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The Dangers of Smoking and Injecting Cocaine

Cocaine, a stimulant, might harm an individual and is very addictive, and overdosing on this drug might kill an individual.1,2

syringe and powder

An individual might snort powder, smoke crack (known as “freebase cocaine”, “cocaine base”, and “crack cocaine” as well), inject powder that’s been dissolved, or use cocaine via a different way.1,3 Compared to snorting cocaine, smoking or injecting it can yield a more powerful, faster, and more brief high.1

If an individual smokes it, it might trigger a high that endures for less than 10 minutes; if an individual snorts it, it might trigger a high that continues for half an hour.1

Frequently, cocaine-using individuals use the stimulant via using it multiple times, using bigger and bigger amounts, in a brief period, which is known as a “binge”.1

An individual could experience a “rush” – a powerful, quickly-occurring euphoria.3 An individual might become anxious, paranoid, restless, alert, irritable, and/or energetic.1,3,4

Cocaine is able to be utilized medically in America, but this is uncommon.1,3

Potential Impacts and Risks

Cocaine might impact an individual in various ways, possibly including:1,2,4,5,6,7

  • Causing alertness
  • Triggering shaking
  • Causing talking quickly
  • Elevating blood pressure
  • Giving energy
  • Enlarging pupils
  • Causing paranoia
  • Elevating temperature
  • Causing aggression
  • Triggering a headache
  • Causing excitement
  • Triggering hallucinating
  • Causing delusions
  • Triggering nauseousness and/or vomiting
  • Causing anger
  • Elevating heart rate
  • Triggering dizziness

An individual who uses cocaine might have seizures, suffer a heart attack, go into a coma, suffer a stroke, and/or even die.2,4

An individual who smokes cocaine might become short of breath, might develop a cough, and/or might have other respiratory issues.1,6 An individual might get an infection like pneumonia (the risk can be elevated).1

An individual who snorts cocaine might have a nose that runs often, be less able to smell things, have swallowing issues, and/or have nosebleeds.1

An individual who takes cocaine orally might have serious decay of the individual’s bowels.1

An individual who injects cocaine might develop scars, get a skin infection, have veins collapse, and/or have soft tissue become infected.1

An individual who uses cocaine, even if the individual does not use it via a needle, might get HIV.1 Cocaine is able to worsen judgment, and shared needles and/or sexual activity that is risky might result in an individual catching hepatitis C and/or HIV.1,8

Using cocaine over and over is able to bring about alterations in brain systems, and it might result in addiction.1

Overdose

Indications that someone might have overdosed on cocaine include:1,2

  • Heart beating quickly
  • Hallucinating
  • Having pain in the chest
  • Having an elevated temperature
  • Panicking
  • Having elevated blood pressure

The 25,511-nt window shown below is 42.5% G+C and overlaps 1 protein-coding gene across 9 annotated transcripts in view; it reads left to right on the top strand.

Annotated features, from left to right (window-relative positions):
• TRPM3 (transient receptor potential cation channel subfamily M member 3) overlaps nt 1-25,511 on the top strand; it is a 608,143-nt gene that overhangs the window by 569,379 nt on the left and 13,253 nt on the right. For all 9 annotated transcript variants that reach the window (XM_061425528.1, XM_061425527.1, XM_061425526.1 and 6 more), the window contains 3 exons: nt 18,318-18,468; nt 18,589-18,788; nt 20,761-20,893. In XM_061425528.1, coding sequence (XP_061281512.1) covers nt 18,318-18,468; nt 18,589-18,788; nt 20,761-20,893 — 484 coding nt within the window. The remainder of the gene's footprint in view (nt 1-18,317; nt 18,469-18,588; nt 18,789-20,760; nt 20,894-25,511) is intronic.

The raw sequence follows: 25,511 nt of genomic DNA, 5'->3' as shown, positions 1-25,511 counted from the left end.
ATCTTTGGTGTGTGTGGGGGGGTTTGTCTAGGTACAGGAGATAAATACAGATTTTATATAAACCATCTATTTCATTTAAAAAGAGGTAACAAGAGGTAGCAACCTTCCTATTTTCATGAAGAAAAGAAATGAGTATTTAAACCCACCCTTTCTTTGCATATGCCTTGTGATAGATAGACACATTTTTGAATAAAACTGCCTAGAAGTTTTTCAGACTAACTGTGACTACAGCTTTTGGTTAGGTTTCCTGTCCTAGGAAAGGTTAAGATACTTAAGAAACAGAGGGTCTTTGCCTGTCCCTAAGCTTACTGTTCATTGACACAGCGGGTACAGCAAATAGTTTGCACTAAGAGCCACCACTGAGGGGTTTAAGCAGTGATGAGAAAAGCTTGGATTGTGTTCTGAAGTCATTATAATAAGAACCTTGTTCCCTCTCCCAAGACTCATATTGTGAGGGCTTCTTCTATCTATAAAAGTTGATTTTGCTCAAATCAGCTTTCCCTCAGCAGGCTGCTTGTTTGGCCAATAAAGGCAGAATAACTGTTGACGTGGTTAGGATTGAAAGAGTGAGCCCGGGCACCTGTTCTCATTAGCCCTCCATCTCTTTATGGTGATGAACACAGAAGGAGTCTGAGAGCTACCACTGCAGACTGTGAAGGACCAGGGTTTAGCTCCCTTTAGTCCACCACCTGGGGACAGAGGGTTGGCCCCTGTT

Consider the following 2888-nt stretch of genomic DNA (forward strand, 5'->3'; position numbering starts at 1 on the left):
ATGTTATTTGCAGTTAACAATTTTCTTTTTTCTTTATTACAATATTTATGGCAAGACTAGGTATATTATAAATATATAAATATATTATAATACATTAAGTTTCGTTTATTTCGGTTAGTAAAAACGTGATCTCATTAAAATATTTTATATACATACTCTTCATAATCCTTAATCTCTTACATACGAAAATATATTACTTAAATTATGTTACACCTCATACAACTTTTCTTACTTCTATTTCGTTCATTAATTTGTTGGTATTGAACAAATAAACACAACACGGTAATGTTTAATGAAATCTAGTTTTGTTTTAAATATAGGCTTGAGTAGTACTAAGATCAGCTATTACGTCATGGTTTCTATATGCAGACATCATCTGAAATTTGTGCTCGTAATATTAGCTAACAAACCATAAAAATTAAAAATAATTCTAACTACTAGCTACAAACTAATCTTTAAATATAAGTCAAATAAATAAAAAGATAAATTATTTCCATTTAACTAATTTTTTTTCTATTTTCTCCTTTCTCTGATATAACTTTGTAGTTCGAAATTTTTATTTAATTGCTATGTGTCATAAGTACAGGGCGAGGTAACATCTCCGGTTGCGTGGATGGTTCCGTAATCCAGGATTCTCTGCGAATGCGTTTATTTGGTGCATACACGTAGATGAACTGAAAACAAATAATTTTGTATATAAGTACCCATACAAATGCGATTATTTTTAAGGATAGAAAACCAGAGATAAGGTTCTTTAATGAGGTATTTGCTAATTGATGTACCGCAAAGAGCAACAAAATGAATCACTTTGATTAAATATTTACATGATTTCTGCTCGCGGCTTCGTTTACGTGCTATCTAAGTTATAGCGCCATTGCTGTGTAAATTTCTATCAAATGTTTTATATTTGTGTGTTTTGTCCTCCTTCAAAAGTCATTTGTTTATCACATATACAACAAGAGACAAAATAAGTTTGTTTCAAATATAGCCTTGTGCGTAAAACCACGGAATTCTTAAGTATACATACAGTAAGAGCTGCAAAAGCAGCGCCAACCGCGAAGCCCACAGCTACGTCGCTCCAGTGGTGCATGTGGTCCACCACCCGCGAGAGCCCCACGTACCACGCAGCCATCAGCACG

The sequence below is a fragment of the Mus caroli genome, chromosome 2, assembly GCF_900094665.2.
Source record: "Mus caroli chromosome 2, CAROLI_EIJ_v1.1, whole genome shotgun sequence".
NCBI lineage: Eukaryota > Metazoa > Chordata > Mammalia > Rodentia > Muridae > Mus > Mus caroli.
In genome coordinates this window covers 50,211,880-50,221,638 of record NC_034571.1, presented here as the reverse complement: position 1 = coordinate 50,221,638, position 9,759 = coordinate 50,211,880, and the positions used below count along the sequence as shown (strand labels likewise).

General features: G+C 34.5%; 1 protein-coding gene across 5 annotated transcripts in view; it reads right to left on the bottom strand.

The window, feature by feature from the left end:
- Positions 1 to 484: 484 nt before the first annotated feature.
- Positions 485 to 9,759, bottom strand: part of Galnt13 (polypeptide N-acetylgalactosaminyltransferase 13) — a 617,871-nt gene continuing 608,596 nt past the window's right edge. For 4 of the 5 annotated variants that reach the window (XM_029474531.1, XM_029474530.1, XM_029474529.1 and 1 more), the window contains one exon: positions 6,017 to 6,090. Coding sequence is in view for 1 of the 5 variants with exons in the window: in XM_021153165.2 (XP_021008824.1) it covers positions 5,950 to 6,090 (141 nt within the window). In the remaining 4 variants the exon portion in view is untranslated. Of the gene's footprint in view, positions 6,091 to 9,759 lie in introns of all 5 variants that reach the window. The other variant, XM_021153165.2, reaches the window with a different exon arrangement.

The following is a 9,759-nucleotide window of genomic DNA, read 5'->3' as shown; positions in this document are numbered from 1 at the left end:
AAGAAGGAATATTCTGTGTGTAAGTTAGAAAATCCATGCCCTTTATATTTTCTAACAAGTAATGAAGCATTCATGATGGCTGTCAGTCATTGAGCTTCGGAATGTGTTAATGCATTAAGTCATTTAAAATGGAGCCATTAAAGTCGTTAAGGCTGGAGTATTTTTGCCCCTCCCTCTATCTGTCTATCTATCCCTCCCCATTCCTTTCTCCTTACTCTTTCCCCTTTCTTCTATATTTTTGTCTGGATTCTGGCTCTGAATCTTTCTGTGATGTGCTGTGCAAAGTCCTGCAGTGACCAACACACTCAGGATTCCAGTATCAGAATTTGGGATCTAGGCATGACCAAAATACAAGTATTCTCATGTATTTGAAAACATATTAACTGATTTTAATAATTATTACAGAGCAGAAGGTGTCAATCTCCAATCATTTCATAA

• Being very agitated
  • Vomiting
  • Shaking
  • Trouble breathing

An individual might die.1,2

Immediately phone 911 if an individual has any indication of overdose.2

Withdrawal

Someone experiencing withdrawal might experience things including being tired, feeling anxious, having trouble sleeping, being disoriented, feeling depressed, cravings, thinking less quickly, and/or being paranoid.1,6

An individual might become suicidal.9,10 Call 911 or a suicide hotline immediately if you or someone else is suicidal.

An individual might overdose.9 Immediately phone 911 if you or another individual has any indication of overdose.2

Get Help

Treatment might help someone stop using for sufficient time for symptoms of withdrawal to go away.10

An individual with an addiction to cocaine might engage in behavioral therapy.1

Consult a healthcare provider if you possibly have an addiction to a drug.11

Someone with co-occurring problems ought to receive treatment for everything simultaneously.11

 

Sources:
  1. National Institute on Drug Abuse; National Institutes of Health; U.S. Department of Health and Human Services. (2018). DrugFacts: What is cocaine?.
  2. National Institute on Drug Abuse. Effects of cocaine on brains and bodies.
  3. Drug Enforcement Administration; U.S. Department of Justice. (2017). Drugs of abuse: A DEA resource guide: 2017 edition.
  4. National Institute on Drug Abuse. (2016). Cocaine: What are the short-term effects of cocaine use?.
  5. National Institute on Drug Abuse. Signs of cocaine use.
  6. Couper, F. J. & Logan, B. K. (2014). Drugs and human performance fact sheets.
  7. National Institute on Drug Abuse. Cocaine (coke, crack) facts.
  8. National Institute on Drug Abuse. (2016). Cocaine: Why are cocaine users at risk for contracting HIV/AIDS and hepatitis?.
  9. A.D.A.M., Inc. (2019). Cocaine withdrawal. In A.D.A.M. Medical Encyclopedia.
  10. Center for Substance Abuse Treatment. (2015). Detoxification and substance abuse treatment: A treatment improvement protocol: TIP 45.
  11. National Institute on Drug Abuse. (2019). Step by step guides to finding treatment for drug use disorders.
About The Contributor
Sophie Stein, MSN
Clinical Editor, American Addiction Centers
Sophie Stein, MSN, is a Clinical Editor at American Addiction Centers. She received her master’s of science in nursing from Vanderbilt University School of Nursing. Sophie previously worked as a psychiatric-mental health nurse practitioner... Read More